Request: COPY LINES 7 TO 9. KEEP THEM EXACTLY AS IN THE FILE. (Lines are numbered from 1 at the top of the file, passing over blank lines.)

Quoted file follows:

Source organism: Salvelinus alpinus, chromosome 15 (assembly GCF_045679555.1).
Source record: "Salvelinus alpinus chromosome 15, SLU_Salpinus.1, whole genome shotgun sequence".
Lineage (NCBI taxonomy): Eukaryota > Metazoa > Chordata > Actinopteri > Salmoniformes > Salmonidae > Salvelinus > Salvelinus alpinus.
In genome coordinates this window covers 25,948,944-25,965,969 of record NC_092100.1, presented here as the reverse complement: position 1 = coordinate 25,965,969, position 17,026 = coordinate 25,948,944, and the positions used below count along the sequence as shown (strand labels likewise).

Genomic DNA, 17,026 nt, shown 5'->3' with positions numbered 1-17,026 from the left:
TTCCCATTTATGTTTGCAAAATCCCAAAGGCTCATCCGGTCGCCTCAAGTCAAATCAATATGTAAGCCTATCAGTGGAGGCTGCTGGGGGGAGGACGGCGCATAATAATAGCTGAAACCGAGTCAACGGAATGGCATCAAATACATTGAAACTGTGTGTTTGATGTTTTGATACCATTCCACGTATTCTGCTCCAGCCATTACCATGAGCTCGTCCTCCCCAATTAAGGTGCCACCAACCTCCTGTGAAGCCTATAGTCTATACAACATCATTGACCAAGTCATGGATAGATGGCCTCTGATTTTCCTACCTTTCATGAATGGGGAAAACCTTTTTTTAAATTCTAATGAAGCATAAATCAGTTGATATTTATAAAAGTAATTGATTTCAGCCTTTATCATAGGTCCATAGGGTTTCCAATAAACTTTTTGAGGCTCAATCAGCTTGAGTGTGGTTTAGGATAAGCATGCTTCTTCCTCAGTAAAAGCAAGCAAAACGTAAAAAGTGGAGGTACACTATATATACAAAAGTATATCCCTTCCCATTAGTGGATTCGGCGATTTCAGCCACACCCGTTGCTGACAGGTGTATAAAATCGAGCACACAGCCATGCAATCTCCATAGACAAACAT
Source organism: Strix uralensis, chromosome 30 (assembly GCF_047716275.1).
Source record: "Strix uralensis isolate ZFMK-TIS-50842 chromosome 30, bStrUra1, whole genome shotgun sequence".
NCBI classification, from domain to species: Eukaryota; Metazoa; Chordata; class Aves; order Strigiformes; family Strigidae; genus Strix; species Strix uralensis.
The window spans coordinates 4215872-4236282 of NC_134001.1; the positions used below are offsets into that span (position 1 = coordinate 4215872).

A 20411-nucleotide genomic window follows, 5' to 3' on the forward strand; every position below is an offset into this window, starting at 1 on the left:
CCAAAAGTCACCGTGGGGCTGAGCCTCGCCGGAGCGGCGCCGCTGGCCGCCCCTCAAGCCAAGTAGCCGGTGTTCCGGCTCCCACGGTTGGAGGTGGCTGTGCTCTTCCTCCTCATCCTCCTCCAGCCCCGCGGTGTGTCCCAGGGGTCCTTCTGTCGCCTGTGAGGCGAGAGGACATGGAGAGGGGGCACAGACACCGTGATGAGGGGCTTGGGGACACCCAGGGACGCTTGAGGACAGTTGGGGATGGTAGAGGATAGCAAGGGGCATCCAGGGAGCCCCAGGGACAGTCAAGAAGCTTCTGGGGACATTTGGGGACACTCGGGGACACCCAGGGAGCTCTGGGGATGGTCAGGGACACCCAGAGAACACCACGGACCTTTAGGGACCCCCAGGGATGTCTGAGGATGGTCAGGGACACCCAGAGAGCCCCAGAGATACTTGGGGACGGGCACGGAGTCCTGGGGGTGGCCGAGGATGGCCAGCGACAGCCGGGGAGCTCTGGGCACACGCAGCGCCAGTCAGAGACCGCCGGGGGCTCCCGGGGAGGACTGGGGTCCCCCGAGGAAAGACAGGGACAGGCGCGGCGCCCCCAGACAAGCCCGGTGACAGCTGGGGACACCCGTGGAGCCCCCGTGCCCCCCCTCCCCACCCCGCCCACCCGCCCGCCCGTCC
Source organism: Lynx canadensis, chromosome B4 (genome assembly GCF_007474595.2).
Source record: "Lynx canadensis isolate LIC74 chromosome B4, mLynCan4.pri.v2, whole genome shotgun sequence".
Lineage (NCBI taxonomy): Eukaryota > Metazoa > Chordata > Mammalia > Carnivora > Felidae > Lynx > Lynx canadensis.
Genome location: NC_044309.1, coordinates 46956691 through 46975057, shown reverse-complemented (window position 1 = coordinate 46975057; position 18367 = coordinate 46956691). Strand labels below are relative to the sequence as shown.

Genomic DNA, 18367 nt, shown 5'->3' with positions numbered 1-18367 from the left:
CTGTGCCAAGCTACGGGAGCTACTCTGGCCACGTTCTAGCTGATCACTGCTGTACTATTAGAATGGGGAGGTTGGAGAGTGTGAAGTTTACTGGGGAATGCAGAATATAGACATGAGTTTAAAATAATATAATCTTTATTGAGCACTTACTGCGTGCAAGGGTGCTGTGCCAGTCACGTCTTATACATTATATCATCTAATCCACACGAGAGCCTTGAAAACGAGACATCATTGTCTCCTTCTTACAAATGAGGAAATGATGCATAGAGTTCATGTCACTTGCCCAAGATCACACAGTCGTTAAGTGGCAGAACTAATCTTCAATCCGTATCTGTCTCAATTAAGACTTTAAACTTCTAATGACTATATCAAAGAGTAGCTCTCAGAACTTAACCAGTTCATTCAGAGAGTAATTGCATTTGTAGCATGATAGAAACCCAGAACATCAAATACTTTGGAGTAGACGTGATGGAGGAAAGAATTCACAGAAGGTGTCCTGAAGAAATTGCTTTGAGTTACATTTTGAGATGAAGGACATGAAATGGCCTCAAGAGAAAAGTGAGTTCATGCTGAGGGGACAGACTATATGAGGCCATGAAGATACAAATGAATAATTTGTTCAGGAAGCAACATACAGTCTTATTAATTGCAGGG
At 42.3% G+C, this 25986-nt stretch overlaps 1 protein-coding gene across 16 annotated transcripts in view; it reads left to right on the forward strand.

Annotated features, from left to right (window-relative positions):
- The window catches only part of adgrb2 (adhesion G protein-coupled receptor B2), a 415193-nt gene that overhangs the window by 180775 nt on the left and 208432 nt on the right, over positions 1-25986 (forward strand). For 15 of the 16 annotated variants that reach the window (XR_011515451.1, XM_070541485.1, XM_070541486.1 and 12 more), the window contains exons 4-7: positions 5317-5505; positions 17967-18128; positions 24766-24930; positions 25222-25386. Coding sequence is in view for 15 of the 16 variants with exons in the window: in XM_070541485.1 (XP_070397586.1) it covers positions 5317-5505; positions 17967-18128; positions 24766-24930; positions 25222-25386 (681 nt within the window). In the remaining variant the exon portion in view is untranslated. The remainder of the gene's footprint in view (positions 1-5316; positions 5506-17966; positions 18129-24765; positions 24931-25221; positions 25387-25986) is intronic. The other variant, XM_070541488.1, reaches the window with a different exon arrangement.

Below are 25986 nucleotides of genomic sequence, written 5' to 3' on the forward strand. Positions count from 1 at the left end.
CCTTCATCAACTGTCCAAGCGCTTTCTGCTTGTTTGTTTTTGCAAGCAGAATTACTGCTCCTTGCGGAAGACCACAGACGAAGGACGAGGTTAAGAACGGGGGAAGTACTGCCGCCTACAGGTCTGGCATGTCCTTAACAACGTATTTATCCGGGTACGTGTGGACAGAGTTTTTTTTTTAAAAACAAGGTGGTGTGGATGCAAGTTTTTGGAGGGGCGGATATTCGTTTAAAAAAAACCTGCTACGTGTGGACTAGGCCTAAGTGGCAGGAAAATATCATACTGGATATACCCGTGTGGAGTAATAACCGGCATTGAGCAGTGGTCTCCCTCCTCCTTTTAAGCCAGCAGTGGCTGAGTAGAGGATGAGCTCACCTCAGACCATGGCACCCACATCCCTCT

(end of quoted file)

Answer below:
Source organism: Strix uralensis, chromosome 30 (assembly GCF_047716275.1).
Source record: "Strix uralensis isolate ZFMK-TIS-50842 chromosome 30, bStrUra1, whole genome shotgun sequence".
NCBI classification, from domain to species: Eukaryota; Metazoa; Chordata; class Aves; order Strigiformes; family Strigidae; genus Strix; species Strix uralensis.